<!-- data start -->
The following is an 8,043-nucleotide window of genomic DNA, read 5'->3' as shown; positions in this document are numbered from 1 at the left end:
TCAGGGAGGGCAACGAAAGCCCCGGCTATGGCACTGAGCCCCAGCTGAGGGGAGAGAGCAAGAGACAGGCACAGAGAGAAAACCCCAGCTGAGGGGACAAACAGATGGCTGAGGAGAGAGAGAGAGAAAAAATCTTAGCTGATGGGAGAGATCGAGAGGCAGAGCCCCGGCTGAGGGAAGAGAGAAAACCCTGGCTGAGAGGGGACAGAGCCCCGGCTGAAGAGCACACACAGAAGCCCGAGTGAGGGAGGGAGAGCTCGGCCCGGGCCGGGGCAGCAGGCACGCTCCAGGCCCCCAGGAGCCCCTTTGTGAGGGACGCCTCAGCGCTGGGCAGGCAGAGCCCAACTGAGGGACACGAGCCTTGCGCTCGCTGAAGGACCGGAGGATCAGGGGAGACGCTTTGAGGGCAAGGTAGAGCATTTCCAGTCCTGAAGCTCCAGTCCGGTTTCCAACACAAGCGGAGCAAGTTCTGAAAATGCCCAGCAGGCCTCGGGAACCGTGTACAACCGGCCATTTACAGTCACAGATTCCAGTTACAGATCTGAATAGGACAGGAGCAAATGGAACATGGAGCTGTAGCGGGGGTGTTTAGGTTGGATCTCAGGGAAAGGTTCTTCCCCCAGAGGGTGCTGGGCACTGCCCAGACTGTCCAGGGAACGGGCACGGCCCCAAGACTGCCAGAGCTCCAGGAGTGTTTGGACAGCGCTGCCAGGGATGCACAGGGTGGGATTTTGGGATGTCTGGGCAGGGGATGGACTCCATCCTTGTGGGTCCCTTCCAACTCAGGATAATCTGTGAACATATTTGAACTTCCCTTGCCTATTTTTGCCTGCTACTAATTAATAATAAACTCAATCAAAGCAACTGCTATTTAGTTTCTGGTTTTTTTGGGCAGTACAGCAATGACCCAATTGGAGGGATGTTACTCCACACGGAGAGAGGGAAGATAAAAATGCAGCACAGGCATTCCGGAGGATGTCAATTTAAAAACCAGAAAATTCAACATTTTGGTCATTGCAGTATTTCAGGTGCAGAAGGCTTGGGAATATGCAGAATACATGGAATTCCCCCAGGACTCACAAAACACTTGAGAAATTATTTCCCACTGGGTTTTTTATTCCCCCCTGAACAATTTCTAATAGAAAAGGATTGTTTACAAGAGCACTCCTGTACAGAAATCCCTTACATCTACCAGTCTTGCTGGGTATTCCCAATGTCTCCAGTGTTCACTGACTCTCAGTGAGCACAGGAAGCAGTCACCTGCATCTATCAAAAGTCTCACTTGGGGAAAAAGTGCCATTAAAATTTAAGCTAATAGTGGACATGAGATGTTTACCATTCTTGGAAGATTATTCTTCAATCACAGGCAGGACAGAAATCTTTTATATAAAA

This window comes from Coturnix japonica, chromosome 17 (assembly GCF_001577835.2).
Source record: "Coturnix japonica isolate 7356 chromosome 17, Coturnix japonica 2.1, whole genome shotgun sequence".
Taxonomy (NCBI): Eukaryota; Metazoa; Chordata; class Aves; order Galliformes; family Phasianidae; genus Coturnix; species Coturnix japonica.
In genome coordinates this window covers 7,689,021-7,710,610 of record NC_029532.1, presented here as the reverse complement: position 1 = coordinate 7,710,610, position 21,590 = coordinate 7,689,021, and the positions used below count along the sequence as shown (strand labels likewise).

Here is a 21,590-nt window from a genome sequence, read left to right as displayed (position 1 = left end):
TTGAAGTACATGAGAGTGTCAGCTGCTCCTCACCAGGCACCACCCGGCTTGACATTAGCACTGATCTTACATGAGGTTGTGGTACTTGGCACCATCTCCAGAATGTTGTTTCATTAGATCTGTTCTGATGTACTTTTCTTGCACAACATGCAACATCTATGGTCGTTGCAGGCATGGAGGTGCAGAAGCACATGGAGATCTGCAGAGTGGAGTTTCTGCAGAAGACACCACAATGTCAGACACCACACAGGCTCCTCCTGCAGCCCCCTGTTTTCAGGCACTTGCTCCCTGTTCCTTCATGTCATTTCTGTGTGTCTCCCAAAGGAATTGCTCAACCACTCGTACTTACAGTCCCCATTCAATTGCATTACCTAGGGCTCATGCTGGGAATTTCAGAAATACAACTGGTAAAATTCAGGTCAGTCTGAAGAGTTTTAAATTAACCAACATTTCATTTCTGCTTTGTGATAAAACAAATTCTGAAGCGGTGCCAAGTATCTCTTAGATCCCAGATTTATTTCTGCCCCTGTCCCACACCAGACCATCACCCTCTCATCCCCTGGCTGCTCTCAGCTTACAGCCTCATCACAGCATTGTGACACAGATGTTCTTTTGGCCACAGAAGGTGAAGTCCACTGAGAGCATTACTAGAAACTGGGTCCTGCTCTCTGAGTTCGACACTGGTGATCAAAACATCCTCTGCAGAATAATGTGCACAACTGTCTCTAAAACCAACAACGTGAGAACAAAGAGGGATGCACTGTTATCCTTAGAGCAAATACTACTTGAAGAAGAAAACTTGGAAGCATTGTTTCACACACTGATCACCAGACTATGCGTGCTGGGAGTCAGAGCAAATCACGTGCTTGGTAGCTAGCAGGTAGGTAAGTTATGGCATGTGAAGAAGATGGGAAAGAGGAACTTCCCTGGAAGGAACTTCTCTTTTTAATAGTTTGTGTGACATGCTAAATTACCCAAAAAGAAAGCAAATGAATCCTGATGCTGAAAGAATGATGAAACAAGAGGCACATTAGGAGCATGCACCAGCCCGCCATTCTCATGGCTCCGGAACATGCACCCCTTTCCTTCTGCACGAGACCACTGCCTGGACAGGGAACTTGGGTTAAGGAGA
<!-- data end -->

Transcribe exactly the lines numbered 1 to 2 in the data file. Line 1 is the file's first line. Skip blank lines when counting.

The following is an 8,043-nucleotide window of genomic DNA, read 5'->3' as shown; positions in this document are numbered from 1 at the left end:
TCAGGGAGGGCAACGAAAGCCCCGGCTATGGCACTGAGCCCCAGCTGAGGGGAGAGAGCAAGAGACAGGCACAGAGAGAAAACCCCAGCTGAGGGGACAAACAGATGGCTGAGGAGAGAGAGAGAGAAAAAATCTTAGCTGATGGGAGAGATCGAGAGGCAGAGCCCCGGCTGAGGGAAGAGAGAAAACCCTGGCTGAGAGGGGACAGAGCCCCGGCTGAAGAGCACACACAGAAGCCCGAGTGAGGGAGGGAGAGCTCGGCCCGGGCCGGGGCAGCAGGCACGCTCCAGGCCCCCAGGAGCCCCTTTGTGAGGGACGCCTCAGCGCTGGGCAGGCAGAGCCCAACTGAGGGACACGAGCCTTGCGCTCGCTGAAGGACCGGAGGATCAGGGGAGACGCTTTGAGGGCAAGGTAGAGCATTTCCAGTCCTGAAGCTCCAGTCCGGTTTCCAACACAAGCGGAGCAAGTTCTGAAAATGCCCAGCAGGCCTCGGGAACCGTGTACAACCGGCCATTTACAGTCACAGATTCCAGTTACAGATCTGAATAGGACAGGAGCAAATGGAACATGGAGCTGTAGCGGGGGTGTTTAGGTTGGATCTCAGGGAAAGGTTCTTCCCCCAGAGGGTGCTGGGCACTGCCCAGACTGTCCAGGGAACGGGCACGGCCCCAAGACTGCCAGAGCTCCAGGAGTGTTTGGACAGCGCTGCCAGGGATGCACAGGGTGGGATTTTGGGATGTCTGGGCAGGGGATGGACTCCATCCTTGTGGGTCCCTTCCAACTCAGGATAATCTGTGAACATATTTGAACTTCCCTTGCCTATTTTTGCCTGCTACTAATTAATAATAAACTCAATCAAAGCAACTGCTATTTAGTTTCTGGTTTTTTTGGGCAGTACAGCAATGACCCAATTGGAGGGATGTTACTCCACACGGAGAGAGGGAAGATAAAAATGCAGCACAGGCATTCCGGAGGATGTCAATTTAAAAACCAGAAAATTCAACATTTTGGTCATTGCAGTATTTCAGGTGCAGAAGGCTTGGGAATATGCAGAATACATGGAATTCCCCCAGGACTCACAAAACACTTGAGAAATTATTTCCCACTGGGTTTTTTATTCCCCCCTGAACAATTTCTAATAGAAAAGGATTGTTTACAAGAGCACTCCTGTACAGAAATCCCTTACATCTACCAGTCTTGCTGGGTATTCCCAATGTCTCCAGTGTTCACTGACTCTCAGTGAGCACAGGAAGCAGTCACCTGCATCTATCAAAAGTCTCACTTGGGGAAAAAGTGCCATTAAAATTTAAGCTAATAGTGGACATGAGATGTTTACCATTCTTGGAAGATTATTCTTCAATCACAGGCAGGACAGAAATCTTTTATATAAAA